This inquiry concerns a molecule that has had so many accusations directed against it that it now has more than a whiff of scandal. As such, it might be thought of as a miniature of those eponymous 18th-century novels of reputation named after a single protagonist, such as Tom Jones, or Moll Flanders, where the hero’s good name is besmirched early in life and they must spend the rest of the story hoping to retrieve it. These adventures are really every bit as much about the societies that surround the protagonist who, though no angel, has some redeeming features, and the writer has invented these imperfect, roguish heroes for the pleasure of seeing them abused and tormented chapter after chapter, often falsely accused. We are held in suspense, watching the hero’s rises and falls, waiting to see whether fair play wins out in the end—or whether he or she is a scoundrel after all, who has pulled the wool over our eyes. So they are also morality tales.

A morality tale must have a central character that can arouse some of our sympathy. When the lead character’s name is the unapproachable and unpronounceable “C18H26C1N3O,” we are off to a bad start. That it often goes by “hydroxychloroquine sulfate” doesn’t help. So, like those English men and women of a certain era with embarrassing names who hid them behind initials or contemporaries so well known to their audiences that all one needs are a few letters to recognize them—like FDR or OBL or DMX—we shall call our protagonist simply: HCQ.

HCQ was first synthesized in 1946, but came from a distinguished European line. Its esteemed forebear, “quinine,” made from cinchona bark, had been used to treat malaria  since at least the 1600s. In the 1700s, the Scottish physician and chemist William Cullen, an important Enlightenment figure, friend of David Hume, and physician to both Hume and the Scottish king, published his theory of how quinine cured malaria. Another physician, Cullen’s near contemporary, Samuel Hahnemann, translated Cullen’s medical text, and decided to try some quinine himself, and found it gave him malaria-type symptoms. This so intrigued him, that it launched him on a new theory of his own—that diseases can sometimes be cured by substances that, if given to healthy individuals, give symptoms that are similar to the disease, but if given to people with the disease, they for some reason get better, such that “like cures like.” Thereby, homeopathy was born, an approach that continues to be widely used in Europe and is considered a sign of insanity by many Western physicians—mature skeptics who prefer to champion effective and safe medications, like opioids.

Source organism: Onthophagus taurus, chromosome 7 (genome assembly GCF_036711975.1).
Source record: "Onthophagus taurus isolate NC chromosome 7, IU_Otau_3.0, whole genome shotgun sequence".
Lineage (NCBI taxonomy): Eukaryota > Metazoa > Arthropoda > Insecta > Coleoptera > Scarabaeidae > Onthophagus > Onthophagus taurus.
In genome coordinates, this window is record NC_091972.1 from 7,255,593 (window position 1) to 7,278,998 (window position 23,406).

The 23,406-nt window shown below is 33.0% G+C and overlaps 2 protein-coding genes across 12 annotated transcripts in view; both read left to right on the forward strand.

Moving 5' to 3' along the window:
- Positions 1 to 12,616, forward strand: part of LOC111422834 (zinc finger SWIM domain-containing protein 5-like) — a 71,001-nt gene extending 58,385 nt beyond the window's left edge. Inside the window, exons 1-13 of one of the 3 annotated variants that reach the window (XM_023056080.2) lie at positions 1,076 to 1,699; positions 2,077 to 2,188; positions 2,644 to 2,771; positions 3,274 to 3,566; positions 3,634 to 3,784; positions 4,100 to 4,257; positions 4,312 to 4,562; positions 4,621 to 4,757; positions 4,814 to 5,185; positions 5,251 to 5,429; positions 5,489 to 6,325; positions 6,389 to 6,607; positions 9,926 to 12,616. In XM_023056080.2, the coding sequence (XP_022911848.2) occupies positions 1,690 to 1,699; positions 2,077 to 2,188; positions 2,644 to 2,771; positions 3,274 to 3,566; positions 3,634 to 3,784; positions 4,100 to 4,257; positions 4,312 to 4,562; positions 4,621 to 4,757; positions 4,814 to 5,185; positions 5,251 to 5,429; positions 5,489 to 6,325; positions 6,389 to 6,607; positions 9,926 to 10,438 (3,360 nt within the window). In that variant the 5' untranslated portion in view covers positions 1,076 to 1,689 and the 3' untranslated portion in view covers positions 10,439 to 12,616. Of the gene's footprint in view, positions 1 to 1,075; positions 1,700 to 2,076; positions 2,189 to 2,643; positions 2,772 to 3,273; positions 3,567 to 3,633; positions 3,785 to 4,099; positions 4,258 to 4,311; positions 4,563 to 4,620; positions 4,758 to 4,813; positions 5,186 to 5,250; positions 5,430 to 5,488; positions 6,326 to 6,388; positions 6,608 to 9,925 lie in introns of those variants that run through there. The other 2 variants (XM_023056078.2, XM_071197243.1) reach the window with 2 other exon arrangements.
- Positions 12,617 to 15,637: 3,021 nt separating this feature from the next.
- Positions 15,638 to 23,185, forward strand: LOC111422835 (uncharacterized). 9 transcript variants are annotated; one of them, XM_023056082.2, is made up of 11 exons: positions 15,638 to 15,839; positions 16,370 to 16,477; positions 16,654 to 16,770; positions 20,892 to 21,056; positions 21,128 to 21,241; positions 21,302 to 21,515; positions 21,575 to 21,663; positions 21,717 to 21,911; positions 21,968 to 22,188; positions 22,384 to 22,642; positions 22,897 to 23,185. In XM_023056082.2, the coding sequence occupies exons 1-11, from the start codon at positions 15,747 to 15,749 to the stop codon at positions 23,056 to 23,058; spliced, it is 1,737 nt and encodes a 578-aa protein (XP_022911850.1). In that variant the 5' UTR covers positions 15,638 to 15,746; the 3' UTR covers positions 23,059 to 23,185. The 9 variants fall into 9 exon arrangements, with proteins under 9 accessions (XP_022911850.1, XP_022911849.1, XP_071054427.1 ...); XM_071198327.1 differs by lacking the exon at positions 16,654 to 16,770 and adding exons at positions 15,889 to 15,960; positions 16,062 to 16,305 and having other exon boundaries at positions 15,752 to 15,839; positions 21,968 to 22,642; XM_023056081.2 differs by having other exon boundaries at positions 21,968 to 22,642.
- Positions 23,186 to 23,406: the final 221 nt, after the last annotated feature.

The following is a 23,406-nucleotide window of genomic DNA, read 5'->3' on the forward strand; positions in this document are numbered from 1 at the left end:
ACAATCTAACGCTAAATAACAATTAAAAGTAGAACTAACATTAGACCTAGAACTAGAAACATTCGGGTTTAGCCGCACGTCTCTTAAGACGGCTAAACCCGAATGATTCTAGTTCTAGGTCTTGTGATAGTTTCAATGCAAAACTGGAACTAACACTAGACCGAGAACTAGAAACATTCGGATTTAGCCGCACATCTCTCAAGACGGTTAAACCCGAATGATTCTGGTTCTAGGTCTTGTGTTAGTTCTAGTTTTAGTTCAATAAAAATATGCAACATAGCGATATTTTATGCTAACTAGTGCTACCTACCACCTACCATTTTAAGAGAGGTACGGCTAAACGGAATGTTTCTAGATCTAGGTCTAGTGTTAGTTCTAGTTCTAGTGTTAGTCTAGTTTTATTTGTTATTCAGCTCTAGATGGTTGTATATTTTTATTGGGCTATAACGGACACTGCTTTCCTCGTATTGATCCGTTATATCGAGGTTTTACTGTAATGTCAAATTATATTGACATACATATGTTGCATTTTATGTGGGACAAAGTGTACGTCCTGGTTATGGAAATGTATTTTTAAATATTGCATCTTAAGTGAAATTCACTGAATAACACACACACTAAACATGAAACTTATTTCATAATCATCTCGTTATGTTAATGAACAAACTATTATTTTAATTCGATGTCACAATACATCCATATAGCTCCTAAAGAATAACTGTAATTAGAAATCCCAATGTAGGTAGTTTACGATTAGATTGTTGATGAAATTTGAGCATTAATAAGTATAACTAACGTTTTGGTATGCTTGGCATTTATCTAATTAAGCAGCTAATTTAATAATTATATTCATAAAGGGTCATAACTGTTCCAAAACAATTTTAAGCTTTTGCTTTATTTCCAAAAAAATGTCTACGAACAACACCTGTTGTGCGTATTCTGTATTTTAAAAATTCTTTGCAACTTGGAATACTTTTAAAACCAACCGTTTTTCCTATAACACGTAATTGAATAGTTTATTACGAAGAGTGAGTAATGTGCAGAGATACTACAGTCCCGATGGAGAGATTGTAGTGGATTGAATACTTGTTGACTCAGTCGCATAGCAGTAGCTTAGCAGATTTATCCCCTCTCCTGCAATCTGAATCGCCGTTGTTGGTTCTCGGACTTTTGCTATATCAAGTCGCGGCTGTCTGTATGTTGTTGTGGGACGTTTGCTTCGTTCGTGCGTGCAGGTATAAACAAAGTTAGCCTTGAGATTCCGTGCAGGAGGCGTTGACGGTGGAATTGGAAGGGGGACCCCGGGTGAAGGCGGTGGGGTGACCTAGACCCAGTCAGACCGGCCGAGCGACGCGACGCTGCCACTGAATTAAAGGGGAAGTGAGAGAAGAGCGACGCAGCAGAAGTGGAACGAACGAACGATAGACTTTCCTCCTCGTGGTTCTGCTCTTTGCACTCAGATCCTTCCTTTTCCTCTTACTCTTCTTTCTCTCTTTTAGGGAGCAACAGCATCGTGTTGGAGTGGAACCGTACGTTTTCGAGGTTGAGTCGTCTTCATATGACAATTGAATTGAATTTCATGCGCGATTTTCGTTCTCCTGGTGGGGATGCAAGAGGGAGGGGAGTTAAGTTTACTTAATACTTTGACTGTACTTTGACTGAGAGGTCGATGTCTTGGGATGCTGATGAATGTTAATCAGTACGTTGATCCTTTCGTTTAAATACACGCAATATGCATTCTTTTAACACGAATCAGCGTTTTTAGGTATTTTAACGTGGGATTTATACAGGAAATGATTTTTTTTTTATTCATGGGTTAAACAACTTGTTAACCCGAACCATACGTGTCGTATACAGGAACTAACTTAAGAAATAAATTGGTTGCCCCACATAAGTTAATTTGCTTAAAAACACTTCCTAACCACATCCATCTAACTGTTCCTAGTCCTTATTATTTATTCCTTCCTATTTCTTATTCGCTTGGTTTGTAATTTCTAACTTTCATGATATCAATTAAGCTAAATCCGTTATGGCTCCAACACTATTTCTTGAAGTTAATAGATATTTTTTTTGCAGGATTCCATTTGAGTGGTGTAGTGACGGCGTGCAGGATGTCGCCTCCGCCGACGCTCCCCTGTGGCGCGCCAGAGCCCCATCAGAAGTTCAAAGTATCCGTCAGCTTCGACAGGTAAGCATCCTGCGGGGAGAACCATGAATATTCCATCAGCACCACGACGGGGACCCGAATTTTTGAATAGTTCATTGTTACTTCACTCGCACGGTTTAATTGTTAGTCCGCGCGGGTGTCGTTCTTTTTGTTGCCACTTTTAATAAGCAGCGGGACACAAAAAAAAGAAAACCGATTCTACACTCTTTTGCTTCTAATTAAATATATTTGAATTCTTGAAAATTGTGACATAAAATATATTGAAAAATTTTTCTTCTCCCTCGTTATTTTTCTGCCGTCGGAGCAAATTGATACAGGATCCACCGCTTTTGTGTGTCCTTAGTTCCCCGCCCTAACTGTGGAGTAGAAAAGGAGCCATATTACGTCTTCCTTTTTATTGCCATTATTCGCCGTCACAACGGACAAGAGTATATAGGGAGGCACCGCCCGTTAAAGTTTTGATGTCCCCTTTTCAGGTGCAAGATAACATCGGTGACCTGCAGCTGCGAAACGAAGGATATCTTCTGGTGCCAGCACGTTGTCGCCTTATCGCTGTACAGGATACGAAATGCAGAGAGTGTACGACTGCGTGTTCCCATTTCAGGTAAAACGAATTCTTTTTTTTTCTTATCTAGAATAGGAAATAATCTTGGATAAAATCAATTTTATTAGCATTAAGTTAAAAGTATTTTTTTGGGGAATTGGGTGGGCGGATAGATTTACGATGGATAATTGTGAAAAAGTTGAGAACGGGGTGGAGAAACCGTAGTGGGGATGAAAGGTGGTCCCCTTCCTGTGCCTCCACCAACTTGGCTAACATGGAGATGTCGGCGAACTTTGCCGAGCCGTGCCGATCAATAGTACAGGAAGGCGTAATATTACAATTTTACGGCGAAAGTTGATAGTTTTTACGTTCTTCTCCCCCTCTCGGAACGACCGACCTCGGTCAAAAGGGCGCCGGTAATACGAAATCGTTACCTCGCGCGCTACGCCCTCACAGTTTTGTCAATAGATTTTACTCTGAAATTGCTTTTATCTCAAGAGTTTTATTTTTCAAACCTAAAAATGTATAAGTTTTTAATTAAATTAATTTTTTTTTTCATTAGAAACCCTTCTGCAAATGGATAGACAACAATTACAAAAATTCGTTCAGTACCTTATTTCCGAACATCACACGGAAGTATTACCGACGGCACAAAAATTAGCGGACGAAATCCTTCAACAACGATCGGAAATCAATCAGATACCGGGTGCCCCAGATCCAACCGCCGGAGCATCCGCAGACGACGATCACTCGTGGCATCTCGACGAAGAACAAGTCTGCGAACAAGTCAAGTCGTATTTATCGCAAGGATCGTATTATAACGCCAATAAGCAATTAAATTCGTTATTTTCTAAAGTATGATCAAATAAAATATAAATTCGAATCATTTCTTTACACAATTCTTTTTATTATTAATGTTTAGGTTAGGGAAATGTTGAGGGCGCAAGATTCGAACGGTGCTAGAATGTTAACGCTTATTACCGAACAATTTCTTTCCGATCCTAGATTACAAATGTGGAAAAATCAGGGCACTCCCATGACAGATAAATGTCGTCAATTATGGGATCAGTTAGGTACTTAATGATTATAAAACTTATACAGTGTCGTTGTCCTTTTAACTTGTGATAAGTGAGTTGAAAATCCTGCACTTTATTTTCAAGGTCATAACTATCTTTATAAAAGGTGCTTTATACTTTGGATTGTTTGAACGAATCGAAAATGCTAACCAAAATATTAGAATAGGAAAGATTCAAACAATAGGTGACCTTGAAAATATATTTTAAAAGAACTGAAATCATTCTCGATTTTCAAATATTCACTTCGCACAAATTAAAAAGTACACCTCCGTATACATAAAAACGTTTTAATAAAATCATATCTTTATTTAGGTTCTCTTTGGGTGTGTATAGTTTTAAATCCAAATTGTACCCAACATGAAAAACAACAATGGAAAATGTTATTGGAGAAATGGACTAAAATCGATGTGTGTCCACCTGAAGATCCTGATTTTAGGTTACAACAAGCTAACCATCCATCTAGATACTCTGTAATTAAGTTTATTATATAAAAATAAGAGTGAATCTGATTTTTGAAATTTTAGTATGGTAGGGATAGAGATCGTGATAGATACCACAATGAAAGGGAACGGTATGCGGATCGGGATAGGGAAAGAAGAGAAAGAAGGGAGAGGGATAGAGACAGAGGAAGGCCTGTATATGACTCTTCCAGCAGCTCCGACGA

For 300 years, quinine, which is not rare—it is in tonic water, for instance—was the only known remedy for malaria, albeit an imperfect one. In 1934, German chemists at Bayer synthesized chloroquine in the lab, and during World War II, that drug was widely used by American forces, and found more effective than quinine, for both preventing the disease, and for its treatment. Chloroquine was used widely until the 1960s, when malaria—Plasmodium falciparum—cleverly had become resistant to it. But malaria couldn’t resist HCQ, which is nothing but chloroquine with a slight modification of its chemical structure, an added hydroxyl group. HCQ was approved for use in 1955, and found to be both more effective and less toxic than chloroquine, especially when taken for longer periods. As time passed, both chloroquine and HCQ were found to be helpful in treating autoimmune diseases like lupus and rheumatoid arthritis.

Early in the pandemic, in February and March, I was in Italy, where the death rate from corona (as it was then called) was astronomical, especially in the elderly and in frontline medical workers who had sustained contact with it (in what turned out to be infected hospitals), so I paid a lot of attention to what the Italian physicians and nurses and respiratory techs were doing for patients, and to protect themselves. Stories emerged that often they, and the Chinese frontline physicians and health care workers, were treating corona patients with HCQ, hoping it would help, and similarly hoping that by taking it prophylactically, it would stop them from getting sick. But why?

While the Chinese Communist Party and government were engaged early in the pandemic in a well-documented deception of the naive West—withholding information about the virus, and even banning their physicians from publishing research on the corona outbreak—behind the scenes many brave Chinese physicians were nonetheless communicating with Western colleagues. Wuhan was the epicenter, and the Chinese physicians at the People’s Hospital of Wuhan University told their Western counterparts that they got the idea of using HCQ because none of the 178 patients they had admitted for COVID-19 had lupus—a surprise, since lupus is an immune disease, and some thought it might have made these patients especially vulnerable. They wondered why this might be, and whether HCQ, which these patients had been taking for this preexisting condition, might in some way be protecting them against COVID-19.